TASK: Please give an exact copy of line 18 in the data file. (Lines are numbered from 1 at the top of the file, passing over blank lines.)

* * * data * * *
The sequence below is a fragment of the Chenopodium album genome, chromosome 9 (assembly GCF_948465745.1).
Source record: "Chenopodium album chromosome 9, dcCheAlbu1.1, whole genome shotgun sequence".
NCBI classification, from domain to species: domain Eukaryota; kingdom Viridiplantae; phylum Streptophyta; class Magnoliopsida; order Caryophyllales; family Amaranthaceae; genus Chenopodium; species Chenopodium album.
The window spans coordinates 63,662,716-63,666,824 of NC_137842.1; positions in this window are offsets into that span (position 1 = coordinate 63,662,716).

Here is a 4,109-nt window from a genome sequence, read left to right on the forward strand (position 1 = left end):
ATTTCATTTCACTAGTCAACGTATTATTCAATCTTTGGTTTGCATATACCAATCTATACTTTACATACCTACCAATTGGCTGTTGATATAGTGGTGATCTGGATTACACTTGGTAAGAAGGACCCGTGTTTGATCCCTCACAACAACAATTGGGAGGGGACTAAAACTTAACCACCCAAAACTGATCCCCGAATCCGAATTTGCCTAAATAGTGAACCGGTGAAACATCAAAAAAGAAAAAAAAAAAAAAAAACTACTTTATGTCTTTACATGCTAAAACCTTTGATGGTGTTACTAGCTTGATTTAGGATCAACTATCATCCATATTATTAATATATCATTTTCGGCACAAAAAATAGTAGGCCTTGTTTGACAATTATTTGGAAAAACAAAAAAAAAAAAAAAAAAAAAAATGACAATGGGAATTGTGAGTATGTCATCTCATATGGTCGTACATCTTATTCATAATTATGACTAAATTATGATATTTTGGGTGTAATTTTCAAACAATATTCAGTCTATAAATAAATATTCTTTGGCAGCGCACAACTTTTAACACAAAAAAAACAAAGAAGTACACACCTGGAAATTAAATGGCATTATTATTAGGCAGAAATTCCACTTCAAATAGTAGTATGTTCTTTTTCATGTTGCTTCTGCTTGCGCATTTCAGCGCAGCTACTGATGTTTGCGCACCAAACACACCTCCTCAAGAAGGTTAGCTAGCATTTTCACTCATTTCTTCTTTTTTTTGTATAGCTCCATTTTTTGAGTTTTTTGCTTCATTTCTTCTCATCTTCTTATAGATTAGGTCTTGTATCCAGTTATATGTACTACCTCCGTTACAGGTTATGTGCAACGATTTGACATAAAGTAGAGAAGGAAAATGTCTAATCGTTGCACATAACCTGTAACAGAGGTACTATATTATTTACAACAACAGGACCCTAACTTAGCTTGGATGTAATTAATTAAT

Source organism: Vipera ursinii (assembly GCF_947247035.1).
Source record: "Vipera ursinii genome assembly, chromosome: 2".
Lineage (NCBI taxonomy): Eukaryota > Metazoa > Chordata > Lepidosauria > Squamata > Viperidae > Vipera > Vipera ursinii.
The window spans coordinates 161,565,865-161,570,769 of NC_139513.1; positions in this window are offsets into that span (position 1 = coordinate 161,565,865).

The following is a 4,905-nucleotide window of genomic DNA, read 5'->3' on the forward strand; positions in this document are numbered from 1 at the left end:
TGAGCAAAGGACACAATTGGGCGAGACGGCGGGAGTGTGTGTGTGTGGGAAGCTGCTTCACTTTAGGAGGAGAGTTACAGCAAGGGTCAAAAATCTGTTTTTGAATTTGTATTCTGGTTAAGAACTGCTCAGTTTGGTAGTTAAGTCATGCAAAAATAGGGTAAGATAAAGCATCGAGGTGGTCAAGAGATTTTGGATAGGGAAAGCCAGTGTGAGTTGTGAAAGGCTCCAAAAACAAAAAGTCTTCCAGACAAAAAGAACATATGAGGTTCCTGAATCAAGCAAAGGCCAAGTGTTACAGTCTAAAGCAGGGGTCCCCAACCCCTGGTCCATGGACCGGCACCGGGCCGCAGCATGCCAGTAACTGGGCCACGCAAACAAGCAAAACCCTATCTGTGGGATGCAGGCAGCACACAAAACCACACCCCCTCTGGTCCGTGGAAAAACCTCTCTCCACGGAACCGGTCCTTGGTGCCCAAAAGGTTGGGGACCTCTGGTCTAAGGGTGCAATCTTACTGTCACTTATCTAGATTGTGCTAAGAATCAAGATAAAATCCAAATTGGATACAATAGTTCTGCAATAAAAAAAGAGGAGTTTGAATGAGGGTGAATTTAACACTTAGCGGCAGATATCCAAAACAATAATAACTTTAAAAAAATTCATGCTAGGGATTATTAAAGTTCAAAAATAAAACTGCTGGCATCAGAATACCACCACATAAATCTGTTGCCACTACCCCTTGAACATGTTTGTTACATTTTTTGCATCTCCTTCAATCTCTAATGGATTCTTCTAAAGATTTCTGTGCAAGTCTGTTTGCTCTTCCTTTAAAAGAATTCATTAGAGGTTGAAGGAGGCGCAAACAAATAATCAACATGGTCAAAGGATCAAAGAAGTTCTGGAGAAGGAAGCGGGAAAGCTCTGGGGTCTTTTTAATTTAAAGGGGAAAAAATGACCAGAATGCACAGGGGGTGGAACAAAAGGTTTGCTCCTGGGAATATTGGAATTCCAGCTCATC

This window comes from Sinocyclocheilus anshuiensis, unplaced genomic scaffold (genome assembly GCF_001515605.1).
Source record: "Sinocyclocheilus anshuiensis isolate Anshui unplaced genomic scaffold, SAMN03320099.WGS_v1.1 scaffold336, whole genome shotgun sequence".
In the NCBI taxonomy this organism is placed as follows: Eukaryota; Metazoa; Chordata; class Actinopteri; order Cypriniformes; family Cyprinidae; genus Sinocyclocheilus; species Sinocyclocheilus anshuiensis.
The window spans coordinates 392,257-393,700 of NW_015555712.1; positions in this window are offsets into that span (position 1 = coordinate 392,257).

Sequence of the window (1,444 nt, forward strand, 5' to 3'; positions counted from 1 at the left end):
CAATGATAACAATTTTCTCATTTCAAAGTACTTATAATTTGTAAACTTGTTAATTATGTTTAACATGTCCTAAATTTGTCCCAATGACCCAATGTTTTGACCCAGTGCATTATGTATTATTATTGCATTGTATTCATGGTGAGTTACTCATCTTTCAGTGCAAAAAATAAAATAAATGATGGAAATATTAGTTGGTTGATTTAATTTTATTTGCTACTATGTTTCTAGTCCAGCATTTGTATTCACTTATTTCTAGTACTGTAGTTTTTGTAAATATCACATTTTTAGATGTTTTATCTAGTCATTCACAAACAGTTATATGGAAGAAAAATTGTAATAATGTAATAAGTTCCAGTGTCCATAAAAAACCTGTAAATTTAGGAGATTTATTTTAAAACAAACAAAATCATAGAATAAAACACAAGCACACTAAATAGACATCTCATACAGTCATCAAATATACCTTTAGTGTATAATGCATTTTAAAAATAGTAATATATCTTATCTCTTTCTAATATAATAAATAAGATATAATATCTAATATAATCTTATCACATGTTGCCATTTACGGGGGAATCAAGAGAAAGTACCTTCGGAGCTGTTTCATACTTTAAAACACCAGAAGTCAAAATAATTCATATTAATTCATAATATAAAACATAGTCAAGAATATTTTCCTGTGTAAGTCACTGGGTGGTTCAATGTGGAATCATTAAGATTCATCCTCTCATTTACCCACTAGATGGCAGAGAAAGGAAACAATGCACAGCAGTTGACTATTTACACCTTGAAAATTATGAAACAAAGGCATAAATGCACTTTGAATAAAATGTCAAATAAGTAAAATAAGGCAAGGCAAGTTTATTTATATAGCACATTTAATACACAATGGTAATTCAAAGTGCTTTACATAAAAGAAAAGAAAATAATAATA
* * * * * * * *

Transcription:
CAATGATAACAATTTTCTCATTTCAAAGTACTTATAATTTGTAAACTTGTTAATTATGTTTAACATGTCCTAAATTTGTCCCAATGACCCAATGTTTTGACCCAGTGCATTATGTATTATTATTGCATTGTATTCATGGTGAGTTACTCATCTTTCAGTGCAAAAAATAAAATAAATGATGGAAATATTAGTTGGTTGATTTAATTTTATTTGCTACTATGTTTCTAGTCCAGCATTTGTATTCACTTATTTCTAGTACTGTAGTTTTTGTAAATATCACATTTTTAGATGTTTTATCTAGTCATTCACAAACAGTTATATGGAAGAAAAATTGTAATAATGTAATAAGTTCCAGTGTCCATAAAAAACCTGTAAATTTAGGAGATTTATTTTAAAACAAACAAAATCATAGAATAAAACACAAGCACACTAAATAGACATCTCATACAGTCATCAAATATACCTTTAGTGTATAATGCATTTTAAAAATAGTAATATATCTTATCTCTTTCTAATATAATAAATAAGATATAATATCTAATATAATCTTATCACATGTTGCCATTTACGGGGGAATCAAGAGAAAGTACCTTCGGAGCTGTTTCATACTTTAAAACACCAGAAGTCAAAATAATTCATATTAATTCATAATATAAAACATAGTCAAGAATATTTTCCTGTGTAAGTCACTGGGTGGTTCAATGTGGAATCATTAAGATTCATCCTCTCATTTACCCACTAGATGGCAGAGAAAGGAAACAATGCACAGCAGTTGACTATTTACACCTTGAAAATTATGAAACAAAGGCATAAATGCACTTTGAATAAAATGTCAAATAAGTAAAATAAGGCAAGGCAAGTTTATTTATATAGCACATTTAATACACAATGGTAATTCAAAGTGCTTTACATAAAAGAAAAGAAAATAATAATA